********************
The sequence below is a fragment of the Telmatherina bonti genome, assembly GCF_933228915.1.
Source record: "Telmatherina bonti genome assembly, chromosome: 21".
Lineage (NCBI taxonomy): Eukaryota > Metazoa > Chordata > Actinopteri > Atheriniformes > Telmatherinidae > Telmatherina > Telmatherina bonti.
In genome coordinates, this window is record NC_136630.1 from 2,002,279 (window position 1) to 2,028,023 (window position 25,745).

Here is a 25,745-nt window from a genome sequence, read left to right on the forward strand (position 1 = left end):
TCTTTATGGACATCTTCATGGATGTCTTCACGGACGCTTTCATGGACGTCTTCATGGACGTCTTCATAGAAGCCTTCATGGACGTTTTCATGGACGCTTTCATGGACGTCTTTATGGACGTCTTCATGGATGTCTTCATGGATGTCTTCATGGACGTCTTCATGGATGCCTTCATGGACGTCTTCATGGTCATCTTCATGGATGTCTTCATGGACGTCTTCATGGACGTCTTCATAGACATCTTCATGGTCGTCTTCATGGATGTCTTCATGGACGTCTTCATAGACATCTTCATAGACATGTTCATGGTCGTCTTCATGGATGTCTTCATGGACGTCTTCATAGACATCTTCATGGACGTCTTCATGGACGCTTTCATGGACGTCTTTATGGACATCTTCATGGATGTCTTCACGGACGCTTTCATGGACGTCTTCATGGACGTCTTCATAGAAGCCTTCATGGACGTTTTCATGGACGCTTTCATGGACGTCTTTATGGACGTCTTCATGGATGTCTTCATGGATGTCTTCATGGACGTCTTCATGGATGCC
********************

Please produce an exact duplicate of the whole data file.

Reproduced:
The sequence below is a fragment of the Telmatherina bonti genome, assembly GCF_933228915.1.
Source record: "Telmatherina bonti genome assembly, chromosome: 21".
Lineage (NCBI taxonomy): Eukaryota > Metazoa > Chordata > Actinopteri > Atheriniformes > Telmatherinidae > Telmatherina > Telmatherina bonti.
In genome coordinates, this window is record NC_136630.1 from 2,002,279 (window position 1) to 2,028,023 (window position 25,745).

Here is a 25,745-nt window from a genome sequence, read left to right on the forward strand (position 1 = left end):
TCTTTATGGACATCTTCATGGATGTCTTCACGGACGCTTTCATGGACGTCTTCATGGACGTCTTCATAGAAGCCTTCATGGACGTTTTCATGGACGCTTTCATGGACGTCTTTATGGACGTCTTCATGGATGTCTTCATGGATGTCTTCATGGACGTCTTCATGGATGCCTTCATGGACGTCTTCATGGTCATCTTCATGGATGTCTTCATGGACGTCTTCATGGACGTCTTCATAGACATCTTCATGGTCGTCTTCATGGATGTCTTCATGGACGTCTTCATAGACATCTTCATAGACATGTTCATGGTCGTCTTCATGGATGTCTTCATGGACGTCTTCATAGACATCTTCATGGACGTCTTCATGGACGCTTTCATGGACGTCTTTATGGACATCTTCATGGATGTCTTCACGGACGCTTTCATGGACGTCTTCATGGACGTCTTCATAGAAGCCTTCATGGACGTTTTCATGGACGCTTTCATGGACGTCTTTATGGACGTCTTCATGGATGTCTTCATGGATGTCTTCATGGACGTCTTCATGGATGCC